Sunday, 15 March 2015

Hilda And The Midnight Giant

Hilda And The Midnight Giant

Luke Pearson

Hilda and her mother live way out in the valley, peacefully far from town, but now they're facing forcible eviction in the form of teeny tiny threatening letters from the people of the Northern Elven Valley Counties.  Will Hilda have to move and go to a ‘proper’ school in town or will she be able to befriend these minuscule neighbours and change their minds before it’s too late?  And just who is this mysterious midnight giant?

Firstly, any book that begins with a ‘This book belongs to’ with a space to write our name is bound to be good.  The endpapers are beautifully sketchy and we must also applaud Flying Eye Books’ innovative doubling of the dust jacket as a fold-out poster version of ‘The Giants of Old.’  The overall presentation of this book is quite simply flawless, something we have come to associate heavily with Flying Eye, but style never wins out over substance and sequels have been known to be tricky.  Thankfully Luke Pearson has taken this daunting task in his stride and created a book that, in our opinion, exceeds the first.  As much as we loved Hilda And The Troll our only complaint was that it was too short; we wanted to linger a little longer in this new and wondrous world and with the addition of Hilda And The Midnight Giant and the other sequels which followed, we are able to.  

Compared to the first book Hilda And The Midnight Giant feels epic even though it is only a mere eight pages longer, but what a difference they make. The whole book feels more accomplished, not to say that the first wasn’t but Pearson has really upped his game.  There’s a wonderful sweeping sense of romance that revolves around the tale of the midnight giant; a grandeur.  The image of a giant sat atop a mountain guarding his surroundings for a millennia is tremendously reassuring, as is the realisation that perhaps you’re not the biggest thing in the universe.  It’s a very grounding message and one that’s important to remember as we can all lose perspective from time to time.   The muted darkness of the midnight colour palette is stunning and Pearson’s character design is a real mixture of adorable and fantastical.  We particularly love the quiet beauty of the migrating woffs.  Pearson cleverly grounds his mystical world with everyday bureaucracy and mindless trivialities like paperwork, and there’s a coherent, familiar hierarchy that the solution to Hilda’s predicament must follow from Mayor to Prime Minister to King.  There is a marvellous mix of visual jokes and word based humour which enriches the story, and our absolute favourite aspect is how Hilda’s troubles with the Elven Valley Counties are mirrored in the plight of the midnight giant.  It is a slow and quiet reveal, and one of the book’s real joys.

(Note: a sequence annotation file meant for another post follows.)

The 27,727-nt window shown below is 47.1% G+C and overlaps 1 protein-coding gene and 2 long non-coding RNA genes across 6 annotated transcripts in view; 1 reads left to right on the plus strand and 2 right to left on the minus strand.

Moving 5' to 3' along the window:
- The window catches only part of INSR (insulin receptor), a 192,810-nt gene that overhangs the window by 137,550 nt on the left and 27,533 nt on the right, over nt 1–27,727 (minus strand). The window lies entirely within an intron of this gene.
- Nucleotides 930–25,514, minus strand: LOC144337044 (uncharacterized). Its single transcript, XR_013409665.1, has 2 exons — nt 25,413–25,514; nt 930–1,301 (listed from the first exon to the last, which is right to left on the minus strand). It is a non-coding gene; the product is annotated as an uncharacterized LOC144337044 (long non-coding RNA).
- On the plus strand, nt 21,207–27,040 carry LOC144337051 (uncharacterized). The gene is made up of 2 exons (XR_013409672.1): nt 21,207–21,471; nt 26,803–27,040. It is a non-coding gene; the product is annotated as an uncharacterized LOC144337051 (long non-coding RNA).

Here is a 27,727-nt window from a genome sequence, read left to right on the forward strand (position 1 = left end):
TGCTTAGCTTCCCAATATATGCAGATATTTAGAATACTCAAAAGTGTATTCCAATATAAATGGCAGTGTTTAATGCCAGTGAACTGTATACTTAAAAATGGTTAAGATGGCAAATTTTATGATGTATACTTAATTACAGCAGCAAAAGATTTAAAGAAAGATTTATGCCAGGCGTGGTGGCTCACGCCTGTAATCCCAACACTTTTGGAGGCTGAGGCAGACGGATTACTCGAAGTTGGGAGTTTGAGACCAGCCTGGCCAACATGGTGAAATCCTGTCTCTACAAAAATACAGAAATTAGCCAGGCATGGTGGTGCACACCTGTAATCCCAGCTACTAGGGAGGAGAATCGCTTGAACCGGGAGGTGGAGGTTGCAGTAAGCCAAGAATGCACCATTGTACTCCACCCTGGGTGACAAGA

Hilda remains as heroic, headstrong and funny as ever, and we urge any fans of Hilda And TheTroll to add to your collection now.  One of the advantages of these books is that you don't have to read them order.  Though there is a certain satisfaction that comes with seeing familiar faces reoccur, we also relish the opportunity to dive in at any point and swim in any direction we choose.  If what you’re looking for is great storytelling, humour, adventure and imagination then what are you waiting for?  Come on in, the water’s fine. 

No comments:

Post a Comment